Malgoska Szumowska’s In the Name Of (W imie, 2013) is first out the blocks in the race for this year’s Golden Bear prize. An uneven, yet innovative examination of love through the constraints of the Catholic church, Szumowska’s follow up to the underwhelming Elles (2011) is a patchy affair that asks its audience to cast the first stone. Adam (Andrzej Chyra) is a Catholic priest who discovered his calling late in life. He’s slowly found a niche for himself working in rural Poland helping young orphaned boys with behavioural problems reintegrate into society. It’s an insular life and not one suited to a man whose soul hungers for companionship.
Celibacy seemed like a natural progression for Adam, for whom the compassion of woman holds no interest. However, Adam’s disinterest in the fairer race has nothing to do with his religion, as he desires men – a sexual inclination deemed by his own religious beliefs as both amoral and intrinsically evil. However, when Adam meets Lukasz he finds himself caught between his profession and his crippling need to be loved. His infatuation remains well-hidden, yet when a young boy in his care commits suicide, he finds himself under the harsh judicial glare of the church.
In the Name Of is beautifully shot through a haze of warm sunsets and glistening skies, evoking the majesty of creation, in a way that perfectly reflects it spiritual backdrop. Sadly, behind this sumptuous imagery lies a film that needs to be far more concise and assured of its message, a fact that becomes achingly apparent as the film flits through multiple finales – clearly unsure how best to tie up its myriad of loose ends. That’s not to say that there aren’t genuine moments of ingenuity; primarily the testosterone and angst-filled rural town that Adam resides in making a rather fitting metaphor for the hostility towards homosexuality held by the Catholic church. God may well have a place of residence here, yet this is a peculiarly godless town.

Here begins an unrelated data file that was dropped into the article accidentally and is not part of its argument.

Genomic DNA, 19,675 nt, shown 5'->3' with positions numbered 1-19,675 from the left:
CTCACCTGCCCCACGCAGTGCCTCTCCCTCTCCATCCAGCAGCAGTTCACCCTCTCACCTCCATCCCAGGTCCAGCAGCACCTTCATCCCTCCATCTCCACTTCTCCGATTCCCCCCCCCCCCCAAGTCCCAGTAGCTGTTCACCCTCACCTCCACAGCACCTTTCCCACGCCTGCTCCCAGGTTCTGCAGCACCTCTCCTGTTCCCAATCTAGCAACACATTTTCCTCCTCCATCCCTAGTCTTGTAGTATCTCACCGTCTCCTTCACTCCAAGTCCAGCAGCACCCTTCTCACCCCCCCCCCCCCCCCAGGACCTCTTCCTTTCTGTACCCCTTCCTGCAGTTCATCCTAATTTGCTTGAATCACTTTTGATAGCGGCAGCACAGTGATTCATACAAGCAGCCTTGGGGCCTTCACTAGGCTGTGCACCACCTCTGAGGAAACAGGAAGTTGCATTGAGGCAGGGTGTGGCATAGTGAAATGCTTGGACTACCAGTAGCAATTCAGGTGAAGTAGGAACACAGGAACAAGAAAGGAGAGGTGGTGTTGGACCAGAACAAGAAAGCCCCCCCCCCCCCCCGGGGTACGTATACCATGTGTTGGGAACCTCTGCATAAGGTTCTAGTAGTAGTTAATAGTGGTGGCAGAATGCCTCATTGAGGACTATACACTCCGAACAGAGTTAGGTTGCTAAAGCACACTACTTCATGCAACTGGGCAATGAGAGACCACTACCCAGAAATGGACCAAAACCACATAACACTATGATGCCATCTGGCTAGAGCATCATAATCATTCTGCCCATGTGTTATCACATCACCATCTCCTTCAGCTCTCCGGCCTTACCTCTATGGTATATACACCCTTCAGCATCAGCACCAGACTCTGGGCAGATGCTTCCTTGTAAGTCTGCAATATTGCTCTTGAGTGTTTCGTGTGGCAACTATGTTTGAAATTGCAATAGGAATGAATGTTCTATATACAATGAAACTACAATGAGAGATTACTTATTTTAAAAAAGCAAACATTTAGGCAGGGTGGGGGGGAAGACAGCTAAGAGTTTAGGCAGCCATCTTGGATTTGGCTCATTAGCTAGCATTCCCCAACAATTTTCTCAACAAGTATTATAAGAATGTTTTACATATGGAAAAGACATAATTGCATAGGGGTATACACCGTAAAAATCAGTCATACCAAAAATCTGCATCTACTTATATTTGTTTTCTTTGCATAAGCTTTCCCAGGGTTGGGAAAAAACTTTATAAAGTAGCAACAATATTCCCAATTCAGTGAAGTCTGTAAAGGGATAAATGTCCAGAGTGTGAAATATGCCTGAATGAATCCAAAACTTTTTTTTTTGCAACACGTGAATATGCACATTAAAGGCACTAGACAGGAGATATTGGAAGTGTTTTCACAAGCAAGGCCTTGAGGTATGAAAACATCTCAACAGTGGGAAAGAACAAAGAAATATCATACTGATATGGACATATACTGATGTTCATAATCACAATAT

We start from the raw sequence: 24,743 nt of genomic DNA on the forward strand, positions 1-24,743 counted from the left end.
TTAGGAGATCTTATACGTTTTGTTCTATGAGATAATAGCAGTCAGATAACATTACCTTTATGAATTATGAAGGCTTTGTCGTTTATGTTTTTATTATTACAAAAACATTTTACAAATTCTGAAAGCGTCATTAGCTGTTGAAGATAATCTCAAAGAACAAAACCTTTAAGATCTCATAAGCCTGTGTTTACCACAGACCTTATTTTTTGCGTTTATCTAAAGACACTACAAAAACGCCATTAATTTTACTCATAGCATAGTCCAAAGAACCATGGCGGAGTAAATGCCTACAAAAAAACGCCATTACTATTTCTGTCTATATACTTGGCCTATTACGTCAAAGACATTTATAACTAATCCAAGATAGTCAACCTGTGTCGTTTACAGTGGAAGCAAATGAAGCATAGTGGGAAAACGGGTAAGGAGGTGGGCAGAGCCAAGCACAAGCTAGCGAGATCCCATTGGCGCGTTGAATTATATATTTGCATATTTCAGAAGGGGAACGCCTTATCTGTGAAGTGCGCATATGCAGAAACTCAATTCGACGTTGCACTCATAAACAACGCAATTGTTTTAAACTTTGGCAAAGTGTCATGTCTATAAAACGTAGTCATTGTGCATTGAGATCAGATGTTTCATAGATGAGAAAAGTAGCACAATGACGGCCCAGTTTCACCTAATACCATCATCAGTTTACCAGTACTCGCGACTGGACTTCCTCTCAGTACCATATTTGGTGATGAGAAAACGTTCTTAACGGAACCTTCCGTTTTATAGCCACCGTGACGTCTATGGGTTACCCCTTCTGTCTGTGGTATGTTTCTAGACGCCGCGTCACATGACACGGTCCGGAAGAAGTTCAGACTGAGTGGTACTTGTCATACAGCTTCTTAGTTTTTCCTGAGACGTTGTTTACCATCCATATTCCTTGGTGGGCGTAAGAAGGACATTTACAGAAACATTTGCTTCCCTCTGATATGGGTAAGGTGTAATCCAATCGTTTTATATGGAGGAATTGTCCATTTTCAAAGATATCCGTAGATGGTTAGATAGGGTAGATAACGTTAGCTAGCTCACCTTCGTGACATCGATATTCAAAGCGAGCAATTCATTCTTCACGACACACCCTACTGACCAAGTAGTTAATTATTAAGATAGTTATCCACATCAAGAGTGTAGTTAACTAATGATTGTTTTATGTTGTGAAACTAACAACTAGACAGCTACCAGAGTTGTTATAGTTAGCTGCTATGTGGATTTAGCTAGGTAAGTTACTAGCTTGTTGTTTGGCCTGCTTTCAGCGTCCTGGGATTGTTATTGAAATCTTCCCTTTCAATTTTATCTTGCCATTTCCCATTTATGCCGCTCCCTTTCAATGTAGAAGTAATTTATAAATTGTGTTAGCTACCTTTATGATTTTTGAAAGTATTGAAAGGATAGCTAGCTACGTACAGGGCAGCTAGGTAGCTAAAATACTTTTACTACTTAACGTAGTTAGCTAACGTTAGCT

Commendable for taking its subject matter away from the well-trodden grounds of child abuse (and playfully toying with this theme to heighten its dramatic climax), this portrait of a love that must not be spoken is far too insecure in its own identity and tonally sporadic on numerous occasions to successfully portray the internal anguish of its conflicted protagonist. Throw in some heavy-handed, non-too-subtle metaphors for Adam and Lukasz’s unrequited romance, and you have a film that lacks enough maturity and guile to deal with such a sensitive and controversial subject.
As a drama about repression and loneliness, In the Name Of works best when left to observe its captivating protagonist. However, once Szumowska ventures away from this priest who yearns to love (only to become a victim to his own faith), and moves toward the broader subject of Catholicism’s archaic stance towards homosexuality, the foundations of this frail film collapse under the weight of its indecisive approach.
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